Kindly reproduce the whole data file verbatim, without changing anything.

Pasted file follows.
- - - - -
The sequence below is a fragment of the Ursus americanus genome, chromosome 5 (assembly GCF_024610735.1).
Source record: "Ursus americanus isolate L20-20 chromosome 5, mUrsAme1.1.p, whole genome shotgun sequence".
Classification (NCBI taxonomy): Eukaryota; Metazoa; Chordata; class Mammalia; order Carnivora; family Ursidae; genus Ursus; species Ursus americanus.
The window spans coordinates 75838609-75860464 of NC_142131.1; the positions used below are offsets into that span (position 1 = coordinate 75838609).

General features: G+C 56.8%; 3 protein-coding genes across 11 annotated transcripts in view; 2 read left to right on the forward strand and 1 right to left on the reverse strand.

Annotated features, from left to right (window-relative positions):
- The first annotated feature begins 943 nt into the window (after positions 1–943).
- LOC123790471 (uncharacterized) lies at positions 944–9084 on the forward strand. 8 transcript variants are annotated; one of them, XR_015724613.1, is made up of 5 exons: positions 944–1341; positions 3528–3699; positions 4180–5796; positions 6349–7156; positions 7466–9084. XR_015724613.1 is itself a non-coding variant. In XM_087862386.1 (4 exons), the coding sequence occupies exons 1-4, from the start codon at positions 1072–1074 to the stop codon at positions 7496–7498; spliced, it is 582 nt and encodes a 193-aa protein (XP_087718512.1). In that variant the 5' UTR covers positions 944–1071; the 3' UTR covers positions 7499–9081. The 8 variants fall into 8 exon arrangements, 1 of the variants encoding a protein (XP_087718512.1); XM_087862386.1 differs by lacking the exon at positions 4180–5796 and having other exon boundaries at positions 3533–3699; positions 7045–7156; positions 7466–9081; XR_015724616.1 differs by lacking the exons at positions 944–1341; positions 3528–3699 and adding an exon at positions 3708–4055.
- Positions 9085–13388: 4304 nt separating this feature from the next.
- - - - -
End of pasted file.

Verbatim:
The sequence below is a fragment of the Ursus americanus genome, chromosome 5 (assembly GCF_024610735.1).
Source record: "Ursus americanus isolate L20-20 chromosome 5, mUrsAme1.1.p, whole genome shotgun sequence".
Classification (NCBI taxonomy): Eukaryota; Metazoa; Chordata; class Mammalia; order Carnivora; family Ursidae; genus Ursus; species Ursus americanus.
The window spans coordinates 75838609-75860464 of NC_142131.1; the positions used below are offsets into that span (position 1 = coordinate 75838609).

General features: G+C 56.8%; 3 protein-coding genes across 11 annotated transcripts in view; 2 read left to right on the forward strand and 1 right to left on the reverse strand.

Annotated features, from left to right (window-relative positions):
- The first annotated feature begins 943 nt into the window (after positions 1–943).
- LOC123790471 (uncharacterized) lies at positions 944–9084 on the forward strand. 8 transcript variants are annotated; one of them, XR_015724613.1, is made up of 5 exons: positions 944–1341; positions 3528–3699; positions 4180–5796; positions 6349–7156; positions 7466–9084. XR_015724613.1 is itself a non-coding variant. In XM_087862386.1 (4 exons), the coding sequence occupies exons 1-4, from the start codon at positions 1072–1074 to the stop codon at positions 7496–7498; spliced, it is 582 nt and encodes a 193-aa protein (XP_087718512.1). In that variant the 5' UTR covers positions 944–1071; the 3' UTR covers positions 7499–9081. The 8 variants fall into 8 exon arrangements, 1 of the variants encoding a protein (XP_087718512.1); XM_087862386.1 differs by lacking the exon at positions 4180–5796 and having other exon boundaries at positions 3533–3699; positions 7045–7156; positions 7466–9081; XR_015724616.1 differs by lacking the exons at positions 944–1341; positions 3528–3699 and adding an exon at positions 3708–4055.
- Positions 9085–13388: 4304 nt separating this feature from the next.